Insurance industry lobbyists were on former New mexico Insurance Superintendent Eric Serna’s call list, and one said he felt pressured by Serna to push his clients for donations, according to testimony in two civil lawsuits.
Both Gary Kilpatric and Daniel Najjar of Santa Fe are attorneys who lobby the Legislature and represent major insurance companies in dealing with the Insurance Division. Both said in depositions that there was “no quid pro quo” and nothing illegal about the calls they got from Serna, according to a copyright story in Sunday’s Albuquerque Journal.
But Kilpatric said in a 2003 e-mail to a client that “Serna has called me again to apply pressure,” referring to a contribution to an annual dinner for Con Alma, a health foundation Serna founded.
Serna, meanwhile, testified that he tried to keep his charitable solicitations separate from his job overseeing nearly every aspect of the state’s insurance industry.
Serna resigned in April as Con Alma’s president after questions over a possible conflict of interest between his dual roles on the foundation’s board and as insurance superintendent.
Serna later resigned as insurance superintendent in an agreement with the state Public Regulation Commission, which asked the attorney general’s office to investigate a contract between the Insurance Division and a Santa Fe bank that made hefty contributions to Con Alma.
Former state Sen. Victor Marshall of Albuquerque has filed three lawsuits claiming property title insurance rates set by Serna are inflated and cost consumers between $20 million and $25 million a year in unjustified premiums.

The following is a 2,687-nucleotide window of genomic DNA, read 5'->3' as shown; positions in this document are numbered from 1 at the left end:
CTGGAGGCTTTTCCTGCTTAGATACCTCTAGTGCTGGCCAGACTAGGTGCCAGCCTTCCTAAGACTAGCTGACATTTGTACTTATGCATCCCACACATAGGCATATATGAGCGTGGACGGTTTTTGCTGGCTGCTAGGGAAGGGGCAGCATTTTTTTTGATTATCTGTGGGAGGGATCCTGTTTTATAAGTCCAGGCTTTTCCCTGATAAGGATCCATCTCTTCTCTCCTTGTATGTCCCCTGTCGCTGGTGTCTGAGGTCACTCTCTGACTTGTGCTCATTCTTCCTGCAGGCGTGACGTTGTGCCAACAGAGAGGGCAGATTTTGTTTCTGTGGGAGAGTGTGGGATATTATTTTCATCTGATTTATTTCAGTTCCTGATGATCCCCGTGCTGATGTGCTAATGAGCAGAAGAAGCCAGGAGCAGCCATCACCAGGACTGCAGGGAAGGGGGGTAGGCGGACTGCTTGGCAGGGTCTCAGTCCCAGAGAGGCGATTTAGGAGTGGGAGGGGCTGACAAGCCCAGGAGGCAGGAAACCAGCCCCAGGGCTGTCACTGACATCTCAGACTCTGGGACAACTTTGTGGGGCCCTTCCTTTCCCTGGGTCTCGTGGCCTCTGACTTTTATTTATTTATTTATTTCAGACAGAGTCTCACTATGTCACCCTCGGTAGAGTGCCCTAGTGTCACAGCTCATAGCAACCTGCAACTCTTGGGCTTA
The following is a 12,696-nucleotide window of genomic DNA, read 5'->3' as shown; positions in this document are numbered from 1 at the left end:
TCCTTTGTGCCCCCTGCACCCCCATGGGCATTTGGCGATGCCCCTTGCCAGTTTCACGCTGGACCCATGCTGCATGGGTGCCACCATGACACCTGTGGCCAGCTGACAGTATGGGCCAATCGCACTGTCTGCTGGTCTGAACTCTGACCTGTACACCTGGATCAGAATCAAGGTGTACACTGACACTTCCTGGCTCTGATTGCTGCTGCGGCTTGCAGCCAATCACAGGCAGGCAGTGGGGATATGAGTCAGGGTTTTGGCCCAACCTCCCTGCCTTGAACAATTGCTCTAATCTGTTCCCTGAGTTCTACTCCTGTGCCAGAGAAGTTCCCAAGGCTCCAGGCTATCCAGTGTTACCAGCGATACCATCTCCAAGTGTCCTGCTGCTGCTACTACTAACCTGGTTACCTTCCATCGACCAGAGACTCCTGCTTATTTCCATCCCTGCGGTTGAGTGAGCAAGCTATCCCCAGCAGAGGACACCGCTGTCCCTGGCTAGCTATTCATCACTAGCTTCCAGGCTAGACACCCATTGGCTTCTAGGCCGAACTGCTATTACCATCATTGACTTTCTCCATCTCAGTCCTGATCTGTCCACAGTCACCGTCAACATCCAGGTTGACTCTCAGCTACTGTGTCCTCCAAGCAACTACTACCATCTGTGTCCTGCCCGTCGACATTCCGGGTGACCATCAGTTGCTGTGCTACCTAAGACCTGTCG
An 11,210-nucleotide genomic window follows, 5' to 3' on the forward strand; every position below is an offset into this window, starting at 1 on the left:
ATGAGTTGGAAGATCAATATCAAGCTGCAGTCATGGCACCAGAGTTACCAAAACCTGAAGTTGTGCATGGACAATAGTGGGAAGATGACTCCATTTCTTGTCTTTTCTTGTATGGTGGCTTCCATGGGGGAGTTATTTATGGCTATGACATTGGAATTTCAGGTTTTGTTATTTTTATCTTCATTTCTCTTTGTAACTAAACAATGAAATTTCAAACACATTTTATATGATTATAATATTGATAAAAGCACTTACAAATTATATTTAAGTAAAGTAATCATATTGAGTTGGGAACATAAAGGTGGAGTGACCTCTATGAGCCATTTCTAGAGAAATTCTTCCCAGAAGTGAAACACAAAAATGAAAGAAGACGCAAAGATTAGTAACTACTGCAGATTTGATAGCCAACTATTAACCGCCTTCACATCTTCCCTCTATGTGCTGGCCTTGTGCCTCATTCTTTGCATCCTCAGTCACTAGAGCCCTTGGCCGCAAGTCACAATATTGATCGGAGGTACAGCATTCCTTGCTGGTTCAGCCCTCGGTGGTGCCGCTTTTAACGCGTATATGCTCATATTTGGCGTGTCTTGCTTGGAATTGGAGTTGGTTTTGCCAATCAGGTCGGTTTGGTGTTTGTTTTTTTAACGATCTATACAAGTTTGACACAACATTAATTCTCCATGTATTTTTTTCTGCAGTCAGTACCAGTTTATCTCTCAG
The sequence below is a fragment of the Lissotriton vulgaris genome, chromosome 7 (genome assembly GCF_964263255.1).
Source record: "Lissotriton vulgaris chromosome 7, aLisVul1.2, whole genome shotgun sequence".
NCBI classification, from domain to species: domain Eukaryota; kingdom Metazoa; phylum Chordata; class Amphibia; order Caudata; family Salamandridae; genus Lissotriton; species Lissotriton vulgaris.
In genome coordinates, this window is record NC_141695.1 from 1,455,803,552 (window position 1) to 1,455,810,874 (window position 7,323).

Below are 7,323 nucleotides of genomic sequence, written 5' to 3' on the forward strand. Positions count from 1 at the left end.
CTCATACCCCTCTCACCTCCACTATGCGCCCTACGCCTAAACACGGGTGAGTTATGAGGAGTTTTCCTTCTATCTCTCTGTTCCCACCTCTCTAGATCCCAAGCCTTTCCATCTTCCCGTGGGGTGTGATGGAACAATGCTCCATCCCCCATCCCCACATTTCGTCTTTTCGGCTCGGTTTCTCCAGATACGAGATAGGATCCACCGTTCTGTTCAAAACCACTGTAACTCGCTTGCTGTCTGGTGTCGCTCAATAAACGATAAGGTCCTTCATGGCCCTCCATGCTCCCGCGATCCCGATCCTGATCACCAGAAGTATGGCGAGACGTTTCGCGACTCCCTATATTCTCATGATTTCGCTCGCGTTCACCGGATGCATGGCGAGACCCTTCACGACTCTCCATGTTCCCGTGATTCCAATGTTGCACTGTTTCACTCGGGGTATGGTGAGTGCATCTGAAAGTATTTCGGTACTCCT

In another lawsuit, former state Rep. bobby Mayfield of Las Cruces claims Serna failed to act on consumer complaints against an Espanola insurance agent who was pocketing auto and homeowner insurance payments.
Both lawsuits allege contributions to Serna’s favorite charities, as well as personal and political relationships cost consumers in general and as individuals.
Kilpatric and Najjar were deposed in the lawsuit filed by Mayfield.
Kilpatric recounted numerous instances of Serna calling him to help raise money for various causes, including Con Alma, Gov. Bill Richardson’s campaign and for a Hispano Round Table legislative appreciation dinner.
Najjar testified that Serna shared “informational notices” of political fundraisers with him but said he would not characterize them as solicitations.
He also testified that Serna asked him if any of his clients had a foundation that would be interested in donating to a college Serna’s son was attending.
But Najjar said Serna never asked him to contribute to Con Alma.
SErna has denied any wrongdoing, although he has said he might have made poor judgments or been too zealous in his advocacy on behalf of Con Alma.
On advice of counsel, SErna invoked his Fifth Amendment right against self-incrimination on fundraising and other topics including, the use of a Con Alma credit card, dealings with a Santa Fe bank that won a lucrative contract and then made significant donations to Con Alma and whether donations from the title industry to Con Alma amounted to bribes.
Information from: Albuquerque Journal, www.abqjournal.com
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